Wednesday, May 18, 2011

Commodities: Do High Prices Destroy Demand?

From University of Illinois' farmdocDAILY:
During the period of rapidly increasing commodity prices since the summer of 2010, there has been occasional reference to “demand destruction” resulting from higher prices. That terminology is misleading and conceptually incorrect. What commentators are generally referring to, of course, is that high and increasing prices would be expected to result in less consumption of the commodity than would have occurred at lower prices. That relationship, however, does not constitute demand destruction. That is, a change in consumption in reaction to a change in price does not represent a change in demand.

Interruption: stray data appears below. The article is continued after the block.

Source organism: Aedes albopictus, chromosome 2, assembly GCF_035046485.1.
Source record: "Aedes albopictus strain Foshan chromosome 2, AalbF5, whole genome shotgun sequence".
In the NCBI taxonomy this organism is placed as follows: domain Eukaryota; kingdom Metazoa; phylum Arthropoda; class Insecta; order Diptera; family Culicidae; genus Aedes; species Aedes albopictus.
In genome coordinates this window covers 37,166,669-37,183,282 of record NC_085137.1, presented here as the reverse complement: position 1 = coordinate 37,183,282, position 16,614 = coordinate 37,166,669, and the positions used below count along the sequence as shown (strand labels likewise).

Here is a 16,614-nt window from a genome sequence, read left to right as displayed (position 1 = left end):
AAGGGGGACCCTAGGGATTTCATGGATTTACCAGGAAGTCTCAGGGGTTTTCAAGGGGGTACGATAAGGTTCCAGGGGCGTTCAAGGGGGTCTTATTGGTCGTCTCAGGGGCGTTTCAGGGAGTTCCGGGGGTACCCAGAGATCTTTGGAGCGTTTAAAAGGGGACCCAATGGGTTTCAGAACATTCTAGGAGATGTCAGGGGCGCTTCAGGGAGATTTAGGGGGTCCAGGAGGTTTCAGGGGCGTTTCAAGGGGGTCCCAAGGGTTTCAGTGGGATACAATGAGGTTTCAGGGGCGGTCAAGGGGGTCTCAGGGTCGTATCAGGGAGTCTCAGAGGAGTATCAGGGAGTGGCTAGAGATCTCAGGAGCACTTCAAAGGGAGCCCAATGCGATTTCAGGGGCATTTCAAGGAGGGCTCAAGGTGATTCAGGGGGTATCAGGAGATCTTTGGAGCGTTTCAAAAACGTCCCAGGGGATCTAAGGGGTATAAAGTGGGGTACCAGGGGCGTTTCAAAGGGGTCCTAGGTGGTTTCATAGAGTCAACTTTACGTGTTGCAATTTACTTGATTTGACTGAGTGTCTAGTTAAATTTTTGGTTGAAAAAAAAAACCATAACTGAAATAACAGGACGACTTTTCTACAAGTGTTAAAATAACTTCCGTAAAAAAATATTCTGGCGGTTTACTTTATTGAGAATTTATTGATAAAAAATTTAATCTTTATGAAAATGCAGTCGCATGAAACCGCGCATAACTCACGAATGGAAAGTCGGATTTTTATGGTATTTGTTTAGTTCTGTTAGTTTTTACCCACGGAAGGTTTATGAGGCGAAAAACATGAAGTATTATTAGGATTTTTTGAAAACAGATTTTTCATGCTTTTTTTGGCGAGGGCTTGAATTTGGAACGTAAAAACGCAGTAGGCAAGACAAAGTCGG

Demand for a commodity is generally described as the negative relationship between price of that commodity and the quantity that end users are willing to consume. That is, all else equal, users would be expected to consume more at lower prices and less at higher prices (figure 1). Conversely, producers of the commodity would be expected to produce more at higher prices and less at lower prices (positive relationship between price and quality), all else equal. The market equilibrium price and quantity are established by the intersection of supply and demand (figure 2). For annually produced crops, supply for a particular marketing year is essentially fixed (vertical supply curve) at the level of production plus stocks on hand at the beginning of the year. With a given demand structure, a small crop would result in less consumption and a higher price than would occur with a large crop (figure 3). That change in consumption, however, does not represent demand destruction, but rather a movement along the demand curve.